GoDaddy to Introduce Bidder IDs to Auctions

Following up on GoDaddy’s pledge to make its auctions more transparent, I was just notified that GoDaddy will be introducing unique bidder IDs for all bidders on GoDaddy Auctions. The plan is to implement this change following the close of auctions tomorrow, April 11th.

Each bidder will be given a unique bidder identification number, which will be different and unrelated to the customer account number to prevent social engineering. Bidder identification numbers will be automatically assigned sequentially, and they can not be changed by a bidder. The only way for a bidder to get a new or different bidder ID is to create or use another GoDaddy Auctions account.

During the course of an auction, the individual bidders will continue be masked as they are now (“Bidder 1,” “Bidder 2,”…etc). At the conclusion of the auction, participants in the auction will be able to see the unique bidder ID number for all participants in the auction. This will allow third parties to track who was bidding on their auctions. I was told GoDaddy will not be showing bidder IDs during an auction to prevent bidder harassment. This could help prevent a situation like this. and it could also prevent an auction being “run up” because someone well-known is the lead bidder.

The bidder ID numbers will be sequential, meaning someone with a lower ID number has been a GoDaddy Auctions bidder for a longer time than someone with a higher number. This could be helpful for people who are concerned someone just signed up to bid up an auction, although someone could have signed up specifically to bid on a particular auction. I think this would be more helpful to people concerned about shill bidding on private auctions rather than expiry auctions.

I would prefer to see bidder IDs during an auction, but it does not sound like this is under consideration. I do think this is a good step for GoDaddy to take to help increase transparency.

One additional step towards transparency that I would like to see GoDaddy take is to report its public domain name auction sales data. I think this data will be a boost to the aftermarket, ensure that reported data is accurate, and provide more comparable sales information for buyers and sellers. GoDaddy Auctions is a public venue where anybody can participate, and I think this would be a boost to the aftermarket.

Should I hear that the implementation of bidder IDs get delayed, I will provide an update.

Elliot Silver
Elliot Silver
About The Author: Elliot Silver is an Internet entrepreneur and publisher of Elliot is also the founder and President of Top Notch Domains, LLC, a company that has closed eight figures in deals. Please read the Terms of Use page for additional information about the publisher, website comment policy, disclosures, and conflicts of interest. Reach out to Elliot: Twitter | Facebook | LinkedIn


  1. Crazy workaround: You write down the winning bidder’s “unique id” after the auction concludes, then wait until the domain is assigned and you can match the ID with the information in the whois (if it is not on privacy).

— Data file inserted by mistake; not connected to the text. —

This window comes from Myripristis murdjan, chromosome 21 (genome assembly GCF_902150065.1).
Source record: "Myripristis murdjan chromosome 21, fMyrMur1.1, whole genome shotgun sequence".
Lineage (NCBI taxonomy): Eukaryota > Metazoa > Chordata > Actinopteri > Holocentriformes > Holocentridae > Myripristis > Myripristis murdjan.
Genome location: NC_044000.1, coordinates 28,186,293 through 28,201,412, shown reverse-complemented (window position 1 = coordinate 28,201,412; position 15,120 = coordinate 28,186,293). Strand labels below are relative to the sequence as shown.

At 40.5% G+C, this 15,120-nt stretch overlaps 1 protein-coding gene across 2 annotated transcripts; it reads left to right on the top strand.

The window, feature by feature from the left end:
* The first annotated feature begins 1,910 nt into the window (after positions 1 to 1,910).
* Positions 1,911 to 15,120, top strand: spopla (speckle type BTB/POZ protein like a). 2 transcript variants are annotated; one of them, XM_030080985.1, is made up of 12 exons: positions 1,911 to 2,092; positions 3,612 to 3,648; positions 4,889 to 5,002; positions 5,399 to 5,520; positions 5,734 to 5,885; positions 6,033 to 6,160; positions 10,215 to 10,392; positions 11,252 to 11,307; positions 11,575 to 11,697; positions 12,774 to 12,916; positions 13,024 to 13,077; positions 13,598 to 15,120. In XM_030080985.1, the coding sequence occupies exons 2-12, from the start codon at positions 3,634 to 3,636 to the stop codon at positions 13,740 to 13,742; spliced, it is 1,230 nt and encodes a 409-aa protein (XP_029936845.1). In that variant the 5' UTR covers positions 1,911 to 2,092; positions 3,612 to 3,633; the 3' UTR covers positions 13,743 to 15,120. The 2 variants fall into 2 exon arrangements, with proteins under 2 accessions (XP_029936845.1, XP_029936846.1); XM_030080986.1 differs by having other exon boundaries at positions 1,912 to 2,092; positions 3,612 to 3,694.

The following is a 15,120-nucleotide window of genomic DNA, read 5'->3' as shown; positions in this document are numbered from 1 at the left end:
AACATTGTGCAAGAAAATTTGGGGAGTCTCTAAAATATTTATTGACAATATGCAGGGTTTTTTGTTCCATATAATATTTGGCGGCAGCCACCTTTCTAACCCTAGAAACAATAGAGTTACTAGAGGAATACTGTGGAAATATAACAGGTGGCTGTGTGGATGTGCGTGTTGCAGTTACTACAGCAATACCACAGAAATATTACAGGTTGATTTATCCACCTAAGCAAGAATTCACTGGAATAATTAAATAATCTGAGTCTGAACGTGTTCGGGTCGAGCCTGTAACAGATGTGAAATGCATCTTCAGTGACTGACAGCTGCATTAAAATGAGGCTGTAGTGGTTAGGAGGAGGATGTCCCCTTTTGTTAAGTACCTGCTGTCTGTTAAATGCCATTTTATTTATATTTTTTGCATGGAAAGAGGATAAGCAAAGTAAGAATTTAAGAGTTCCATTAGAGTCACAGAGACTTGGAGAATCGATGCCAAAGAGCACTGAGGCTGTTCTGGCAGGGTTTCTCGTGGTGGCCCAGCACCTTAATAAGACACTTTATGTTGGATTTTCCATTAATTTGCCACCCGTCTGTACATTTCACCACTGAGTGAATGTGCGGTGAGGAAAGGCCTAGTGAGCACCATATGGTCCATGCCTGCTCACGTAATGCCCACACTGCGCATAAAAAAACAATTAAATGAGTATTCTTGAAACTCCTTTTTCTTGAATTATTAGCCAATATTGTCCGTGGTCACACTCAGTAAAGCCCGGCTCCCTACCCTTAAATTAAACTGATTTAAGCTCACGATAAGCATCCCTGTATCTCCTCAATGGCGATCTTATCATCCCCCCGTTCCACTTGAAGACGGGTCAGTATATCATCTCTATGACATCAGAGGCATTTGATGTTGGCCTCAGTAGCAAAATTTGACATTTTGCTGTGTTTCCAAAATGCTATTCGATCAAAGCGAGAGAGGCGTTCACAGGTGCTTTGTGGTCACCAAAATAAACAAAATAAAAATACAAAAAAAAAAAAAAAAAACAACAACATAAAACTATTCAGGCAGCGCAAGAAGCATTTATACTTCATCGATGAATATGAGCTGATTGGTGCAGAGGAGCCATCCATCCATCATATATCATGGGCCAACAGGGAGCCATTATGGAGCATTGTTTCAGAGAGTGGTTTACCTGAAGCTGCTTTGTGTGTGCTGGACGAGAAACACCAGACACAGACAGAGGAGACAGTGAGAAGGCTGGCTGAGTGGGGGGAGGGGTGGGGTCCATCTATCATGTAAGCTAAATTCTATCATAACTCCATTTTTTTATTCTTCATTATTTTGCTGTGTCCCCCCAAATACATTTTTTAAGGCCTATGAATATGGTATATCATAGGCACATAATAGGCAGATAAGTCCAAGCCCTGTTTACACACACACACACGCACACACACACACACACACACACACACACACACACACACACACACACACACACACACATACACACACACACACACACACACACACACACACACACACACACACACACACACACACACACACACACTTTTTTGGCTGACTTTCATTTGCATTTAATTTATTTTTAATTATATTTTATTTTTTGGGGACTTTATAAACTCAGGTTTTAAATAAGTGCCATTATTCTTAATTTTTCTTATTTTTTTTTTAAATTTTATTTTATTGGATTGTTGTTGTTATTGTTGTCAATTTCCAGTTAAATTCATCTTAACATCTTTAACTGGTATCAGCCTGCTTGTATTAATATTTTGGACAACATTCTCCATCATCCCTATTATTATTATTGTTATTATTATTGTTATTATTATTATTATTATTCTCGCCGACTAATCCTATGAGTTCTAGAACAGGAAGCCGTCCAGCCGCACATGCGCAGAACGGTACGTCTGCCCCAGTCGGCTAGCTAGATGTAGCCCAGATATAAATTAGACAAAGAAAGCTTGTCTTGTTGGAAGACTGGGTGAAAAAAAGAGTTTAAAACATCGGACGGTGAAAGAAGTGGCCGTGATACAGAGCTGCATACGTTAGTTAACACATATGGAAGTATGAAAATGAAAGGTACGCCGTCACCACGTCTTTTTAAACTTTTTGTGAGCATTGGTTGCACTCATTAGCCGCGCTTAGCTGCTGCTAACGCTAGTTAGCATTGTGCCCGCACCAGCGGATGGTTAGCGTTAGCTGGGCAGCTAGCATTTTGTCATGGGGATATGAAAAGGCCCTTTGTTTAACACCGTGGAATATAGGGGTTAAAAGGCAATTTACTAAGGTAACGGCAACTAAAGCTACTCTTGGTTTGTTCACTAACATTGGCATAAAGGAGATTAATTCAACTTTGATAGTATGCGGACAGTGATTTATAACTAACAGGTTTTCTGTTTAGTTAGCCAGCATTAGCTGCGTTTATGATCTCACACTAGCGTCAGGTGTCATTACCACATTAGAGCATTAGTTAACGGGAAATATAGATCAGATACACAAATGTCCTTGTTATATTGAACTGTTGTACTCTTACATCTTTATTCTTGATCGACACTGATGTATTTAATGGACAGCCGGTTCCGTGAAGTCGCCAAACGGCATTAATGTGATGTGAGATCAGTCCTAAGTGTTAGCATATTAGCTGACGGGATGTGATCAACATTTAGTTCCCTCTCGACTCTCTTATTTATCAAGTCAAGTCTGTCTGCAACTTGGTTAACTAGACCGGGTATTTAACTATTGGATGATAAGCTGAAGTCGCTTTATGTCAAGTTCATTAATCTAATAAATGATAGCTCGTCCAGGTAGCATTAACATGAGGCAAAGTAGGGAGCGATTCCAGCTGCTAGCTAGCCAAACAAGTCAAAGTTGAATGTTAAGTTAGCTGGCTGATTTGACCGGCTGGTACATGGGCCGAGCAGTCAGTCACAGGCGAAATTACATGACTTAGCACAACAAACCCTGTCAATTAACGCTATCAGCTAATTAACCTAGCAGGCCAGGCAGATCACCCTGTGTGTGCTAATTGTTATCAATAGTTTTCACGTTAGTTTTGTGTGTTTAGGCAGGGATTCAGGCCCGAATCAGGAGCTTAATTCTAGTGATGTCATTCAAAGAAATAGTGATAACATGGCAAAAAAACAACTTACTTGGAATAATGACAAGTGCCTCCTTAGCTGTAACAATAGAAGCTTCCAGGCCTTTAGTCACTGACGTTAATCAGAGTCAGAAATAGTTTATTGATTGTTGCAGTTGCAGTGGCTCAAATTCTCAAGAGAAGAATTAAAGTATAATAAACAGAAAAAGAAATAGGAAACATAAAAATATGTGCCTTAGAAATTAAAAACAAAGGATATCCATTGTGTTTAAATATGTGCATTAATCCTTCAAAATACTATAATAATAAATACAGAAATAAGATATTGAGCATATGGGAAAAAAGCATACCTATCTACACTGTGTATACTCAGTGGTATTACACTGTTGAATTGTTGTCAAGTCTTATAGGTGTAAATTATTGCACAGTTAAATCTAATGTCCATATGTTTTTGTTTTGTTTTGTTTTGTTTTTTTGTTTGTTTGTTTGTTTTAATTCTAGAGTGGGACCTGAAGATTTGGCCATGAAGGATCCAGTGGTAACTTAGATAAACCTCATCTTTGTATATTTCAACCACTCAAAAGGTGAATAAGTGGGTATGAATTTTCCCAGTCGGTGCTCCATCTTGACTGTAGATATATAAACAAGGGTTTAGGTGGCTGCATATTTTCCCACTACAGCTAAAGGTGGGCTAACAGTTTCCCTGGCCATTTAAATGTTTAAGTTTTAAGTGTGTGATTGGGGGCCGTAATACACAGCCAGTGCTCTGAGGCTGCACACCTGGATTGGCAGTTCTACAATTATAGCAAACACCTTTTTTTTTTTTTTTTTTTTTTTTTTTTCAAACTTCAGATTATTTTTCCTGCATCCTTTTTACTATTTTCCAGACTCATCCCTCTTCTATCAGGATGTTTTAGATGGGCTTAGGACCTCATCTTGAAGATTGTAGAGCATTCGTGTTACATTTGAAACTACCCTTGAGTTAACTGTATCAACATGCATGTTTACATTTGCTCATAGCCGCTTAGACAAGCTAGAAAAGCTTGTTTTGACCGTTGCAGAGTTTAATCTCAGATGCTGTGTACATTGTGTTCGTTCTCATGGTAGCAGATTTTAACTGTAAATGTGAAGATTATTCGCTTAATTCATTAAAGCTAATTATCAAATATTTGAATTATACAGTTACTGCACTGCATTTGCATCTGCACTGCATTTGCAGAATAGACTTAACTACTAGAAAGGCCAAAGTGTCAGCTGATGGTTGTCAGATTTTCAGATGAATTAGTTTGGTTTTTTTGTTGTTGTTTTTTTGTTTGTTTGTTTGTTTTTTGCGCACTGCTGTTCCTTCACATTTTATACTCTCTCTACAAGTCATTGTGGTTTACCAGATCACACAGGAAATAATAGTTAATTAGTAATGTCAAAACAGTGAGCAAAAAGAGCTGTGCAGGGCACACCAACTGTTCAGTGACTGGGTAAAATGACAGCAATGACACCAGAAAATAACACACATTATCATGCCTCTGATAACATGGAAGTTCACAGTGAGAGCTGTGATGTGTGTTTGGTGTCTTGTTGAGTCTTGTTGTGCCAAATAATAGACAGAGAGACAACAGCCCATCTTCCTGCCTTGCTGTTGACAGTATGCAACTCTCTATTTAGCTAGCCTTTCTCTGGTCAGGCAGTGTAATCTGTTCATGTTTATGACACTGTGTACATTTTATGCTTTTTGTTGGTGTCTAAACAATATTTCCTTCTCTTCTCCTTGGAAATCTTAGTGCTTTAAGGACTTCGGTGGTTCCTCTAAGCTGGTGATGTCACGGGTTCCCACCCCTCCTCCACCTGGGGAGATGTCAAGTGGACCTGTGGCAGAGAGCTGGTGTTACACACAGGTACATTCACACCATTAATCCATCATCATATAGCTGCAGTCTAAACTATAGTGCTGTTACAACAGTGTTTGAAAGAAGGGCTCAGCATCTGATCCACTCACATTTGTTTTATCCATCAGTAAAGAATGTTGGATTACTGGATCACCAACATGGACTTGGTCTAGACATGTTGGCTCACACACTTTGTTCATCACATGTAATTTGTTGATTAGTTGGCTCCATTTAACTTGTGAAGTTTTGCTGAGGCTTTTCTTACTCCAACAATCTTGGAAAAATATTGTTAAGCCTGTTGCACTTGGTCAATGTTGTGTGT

Next time you see that ID pop up in an auction you know who it is. Thanks for playing. So why not go with the Namejet model directly and save everyone some time.

  2. That decision is ridiculous and totally ineffective to bring due transparency.
    Bidders ID should correspond to the Account details (the Account Owner name, not the customer account number), so that you know who you are bidding against, either is a company or a private individual. That way no “social engineering” would be practicable.
    Providing Bidder IDs only after the auction has ended confirms GoDaddy has no intention to be transparent. It’s just smoke and mirrors …
    The “harassment” excuse is even more pathetic … they just need to block the comment section to stop it.
    Ask yourself why they don’t want transparency …

    • I rather have less transparency than have the HugeDomains Bots start stalking me cause the bots detect they like the domains I pick. That’s just me however, if people don’t mind getting bid up by HugeDomain bots stalking them, lucky them for having so much money.

        • What GoDaddy is doing here is just window-dressing … they have no intention to be transparent … guess why …
          Do you get that or do you need a drawing? … lol

        • Sure – please provide a drawing for me. Why not?

          Kidding aside, I would prefer to have public bidder IDs during an auction.

        • I don’t follow either, how do you think HugeDomains bots can stalk which auctions I’m bidding on now? Cause they can’t.

  3. this is not good…
    whoever decided this should be fired at GoDaddy…
    why cant we just have complete transparency…
    use first and last name and make that your bidder id…
    keep it simple…there is no hiding.

  4. Does Godaddy still provide summary-level auction reporting? At one point, they had a monthly report with total number of auctions, total winning bid price and the top ten sales for the month.

  5. This just seems like an empty gesture really. It makes it look like GoDaddy is doing something for transparency, but it is really window dressing and doesn’t actually solve anything.


  6. This is a little move by godaddy but doesn’t help anyway to stop employees bidding or fake bidding, fake bid never had intentions to buy the name , they always exit as second winner so how we gonna find out whom we was bidding against since we are the winner or if we are loser but come as 4 th bidder and down the lane.
    I have already slow down bidding on expired names till everything get clear.

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